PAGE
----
Rights of American Indians are Protect (Part 1)

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When Indian nations first began to deal with the federal government they were considered sovereign (Getches ET AL., supra note 18, at 122-5). They exercised independent authority to govern themselves, and no other nation was depended upon to legitimate their acts of government. After colonization of the continent, Indian nations accepted certain limitations on such sovereignty and significant losses of land and resources in exchange for treaty agreements. These treaty agreements and subsequent legal decisions interpreting them protected the Indian rights of self-government and the understanding that the powers exercised by tribal governments were inherent to sovereigns, not something that had been granted to them by the Constitution.

In what is more commonly known as the "Marshall Trilogy", the U.S. Supreme Court decided three cases in the early 1800's establishing a number of statues that remain the basis for the federal-tribal relationship. These principles are the following:

(1) The Federal government has "plenary power" over Indian matters. This means that federal treaties and statues prevail over state law (Getches et al., supra note 18, at 122-5)

(2) The status of Indian nations was established as "dependent sovereign nations" to the federal government. Thus, Indian nations cannot enter into agreements with other countries, nor can they alienate their lands except to the federal government. (Canby, supra note 53, at 68).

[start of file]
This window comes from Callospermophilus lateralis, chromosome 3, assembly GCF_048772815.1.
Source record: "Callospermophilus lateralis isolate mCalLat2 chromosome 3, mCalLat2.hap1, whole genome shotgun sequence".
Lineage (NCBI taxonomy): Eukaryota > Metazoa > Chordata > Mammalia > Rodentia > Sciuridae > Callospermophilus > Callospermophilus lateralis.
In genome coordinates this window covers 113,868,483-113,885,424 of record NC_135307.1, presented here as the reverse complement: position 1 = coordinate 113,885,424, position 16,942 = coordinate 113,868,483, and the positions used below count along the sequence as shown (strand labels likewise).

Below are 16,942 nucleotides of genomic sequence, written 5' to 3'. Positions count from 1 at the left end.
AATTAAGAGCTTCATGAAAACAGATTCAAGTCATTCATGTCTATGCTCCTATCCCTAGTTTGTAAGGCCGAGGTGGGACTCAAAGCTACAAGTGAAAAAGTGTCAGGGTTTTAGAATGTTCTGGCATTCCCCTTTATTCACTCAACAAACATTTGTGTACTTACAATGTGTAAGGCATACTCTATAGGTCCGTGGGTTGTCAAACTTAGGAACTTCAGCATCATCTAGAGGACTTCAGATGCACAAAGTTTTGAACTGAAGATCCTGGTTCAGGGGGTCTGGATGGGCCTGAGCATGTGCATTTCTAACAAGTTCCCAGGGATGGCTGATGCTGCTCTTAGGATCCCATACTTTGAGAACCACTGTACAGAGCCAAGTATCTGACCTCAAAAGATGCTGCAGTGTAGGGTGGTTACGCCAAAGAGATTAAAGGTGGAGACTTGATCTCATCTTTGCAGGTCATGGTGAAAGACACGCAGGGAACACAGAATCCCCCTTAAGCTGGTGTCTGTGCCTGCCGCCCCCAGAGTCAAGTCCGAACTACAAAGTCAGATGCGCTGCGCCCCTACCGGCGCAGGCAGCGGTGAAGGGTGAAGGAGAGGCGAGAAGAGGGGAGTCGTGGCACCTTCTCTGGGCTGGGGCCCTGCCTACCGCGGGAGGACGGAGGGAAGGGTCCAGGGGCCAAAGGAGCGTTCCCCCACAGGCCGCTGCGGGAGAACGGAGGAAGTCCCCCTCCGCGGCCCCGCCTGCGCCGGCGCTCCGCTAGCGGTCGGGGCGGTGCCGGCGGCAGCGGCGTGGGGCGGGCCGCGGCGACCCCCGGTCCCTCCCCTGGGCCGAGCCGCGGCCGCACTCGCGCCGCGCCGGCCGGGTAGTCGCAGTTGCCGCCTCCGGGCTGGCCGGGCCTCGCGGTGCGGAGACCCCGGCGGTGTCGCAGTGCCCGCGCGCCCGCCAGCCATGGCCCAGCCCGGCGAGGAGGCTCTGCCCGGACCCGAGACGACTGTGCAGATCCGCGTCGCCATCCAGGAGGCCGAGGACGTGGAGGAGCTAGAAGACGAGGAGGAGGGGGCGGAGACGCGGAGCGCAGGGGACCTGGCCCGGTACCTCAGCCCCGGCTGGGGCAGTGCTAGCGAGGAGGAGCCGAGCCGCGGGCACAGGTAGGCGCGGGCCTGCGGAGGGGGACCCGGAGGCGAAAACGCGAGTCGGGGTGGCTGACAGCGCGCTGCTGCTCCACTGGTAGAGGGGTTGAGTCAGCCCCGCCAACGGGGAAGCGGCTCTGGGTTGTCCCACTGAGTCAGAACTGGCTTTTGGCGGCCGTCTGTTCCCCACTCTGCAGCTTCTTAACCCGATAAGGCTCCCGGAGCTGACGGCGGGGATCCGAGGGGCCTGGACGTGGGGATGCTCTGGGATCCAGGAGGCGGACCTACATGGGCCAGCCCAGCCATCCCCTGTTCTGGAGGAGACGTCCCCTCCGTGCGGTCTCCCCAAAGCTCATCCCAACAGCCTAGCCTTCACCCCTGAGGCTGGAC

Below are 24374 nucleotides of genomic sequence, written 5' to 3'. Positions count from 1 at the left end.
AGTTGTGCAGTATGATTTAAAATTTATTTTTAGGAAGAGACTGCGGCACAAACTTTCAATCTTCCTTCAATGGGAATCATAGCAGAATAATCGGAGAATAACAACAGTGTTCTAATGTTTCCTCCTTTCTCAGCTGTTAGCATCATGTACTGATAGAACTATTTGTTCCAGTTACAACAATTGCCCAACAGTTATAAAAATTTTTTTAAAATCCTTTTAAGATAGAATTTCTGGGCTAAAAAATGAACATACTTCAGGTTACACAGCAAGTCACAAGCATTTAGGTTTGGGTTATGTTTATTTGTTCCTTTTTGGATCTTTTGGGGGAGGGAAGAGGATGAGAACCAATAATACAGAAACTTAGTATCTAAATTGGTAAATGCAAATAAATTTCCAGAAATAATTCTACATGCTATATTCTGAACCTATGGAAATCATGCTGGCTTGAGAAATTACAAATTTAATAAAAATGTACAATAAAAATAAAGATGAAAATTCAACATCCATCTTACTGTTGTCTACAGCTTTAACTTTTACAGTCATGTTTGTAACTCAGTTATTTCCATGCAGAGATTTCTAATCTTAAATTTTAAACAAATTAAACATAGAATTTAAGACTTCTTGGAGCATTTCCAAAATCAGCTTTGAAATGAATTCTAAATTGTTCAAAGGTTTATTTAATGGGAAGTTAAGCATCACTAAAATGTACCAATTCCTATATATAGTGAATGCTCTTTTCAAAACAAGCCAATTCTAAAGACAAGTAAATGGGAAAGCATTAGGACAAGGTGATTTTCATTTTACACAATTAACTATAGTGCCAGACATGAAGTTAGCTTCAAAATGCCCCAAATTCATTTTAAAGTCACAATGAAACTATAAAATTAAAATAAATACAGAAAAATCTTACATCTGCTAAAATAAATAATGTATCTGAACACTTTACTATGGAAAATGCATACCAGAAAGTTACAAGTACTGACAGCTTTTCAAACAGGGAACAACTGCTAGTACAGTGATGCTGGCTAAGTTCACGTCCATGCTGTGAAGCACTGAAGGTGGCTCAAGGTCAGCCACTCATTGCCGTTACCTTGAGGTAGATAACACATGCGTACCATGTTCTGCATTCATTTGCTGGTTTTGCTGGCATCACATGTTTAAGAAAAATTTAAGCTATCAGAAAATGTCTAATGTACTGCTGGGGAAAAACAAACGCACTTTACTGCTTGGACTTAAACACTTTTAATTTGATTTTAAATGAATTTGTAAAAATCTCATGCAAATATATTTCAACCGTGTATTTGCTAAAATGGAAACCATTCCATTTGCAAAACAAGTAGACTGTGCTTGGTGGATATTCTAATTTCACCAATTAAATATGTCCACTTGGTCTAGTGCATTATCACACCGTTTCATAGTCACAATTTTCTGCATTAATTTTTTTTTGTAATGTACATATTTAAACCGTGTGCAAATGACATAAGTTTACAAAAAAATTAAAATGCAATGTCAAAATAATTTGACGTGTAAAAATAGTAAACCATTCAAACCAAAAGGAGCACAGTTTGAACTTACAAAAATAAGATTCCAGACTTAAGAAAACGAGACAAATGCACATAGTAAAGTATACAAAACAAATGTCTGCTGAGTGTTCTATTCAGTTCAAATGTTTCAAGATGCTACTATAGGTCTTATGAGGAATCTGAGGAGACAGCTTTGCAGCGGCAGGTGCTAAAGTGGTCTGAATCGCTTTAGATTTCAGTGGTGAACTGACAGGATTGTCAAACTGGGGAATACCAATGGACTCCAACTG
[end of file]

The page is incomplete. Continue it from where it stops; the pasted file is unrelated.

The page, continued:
(3) Treaties between Indian nations and the federal government were interpreted to establish that Indian nations retained the right to self-government within the territories reserved to them, without constraint by any other entities, including state governments. (Id. At 109)

(4) Certain "Canons of Construction " were established for the interpretation of treaties with Indian nations. These Canons provided that when construing the treaties they were interpreted as understood by the Indians. Ambiguities within treaties or statues were interpreted in the Indians' favor. Treaties and Federal Indian laws were interpreted liberally and they were to favor retained tribal self-government, rather than state or federal authority. (GETCHES ET AL., supra note 18, at 155-66.)

(5) The protection of land, guaranteed in the treaties, was later extended to the right to use and develop the resources of the land for the economic self-interest of Indian nations. (U.S. v. Shoshone Tribe of Indians, 304 U.S. 111, 118 (1938), White Mountain Apache Tribe V. Bracker, 448 U.S. 136, 138 (1980).

During the early years of the twentieth century the Supreme Court began to allow more incursions of federal power into Indian country, thus endangering the internal sovereignty of Indian nations. (See, e.g., Lone Wolf v. Hitchcock, 187 U.S. 553 (1903); United States v. Sandoval, 231 U.S. 28 (1913); Sioux Tribe v. United States, 316 U.S. 317 (1942). Prior to a number of court decisions in the 1930's and 1940's, the Supreme Court had held to the concept that general federal laws, like state laws, were not applicable to Indians within Indian country. This changed significantly with the Supreme Court ruling in Federal Power Commission v. Tuscarora Indian Nation (362 U.S. 99, 120 (1960), the court held that absent a treaty of federal statute to the contrary, federal laws of general applicability apply also to Indians and tribal governments.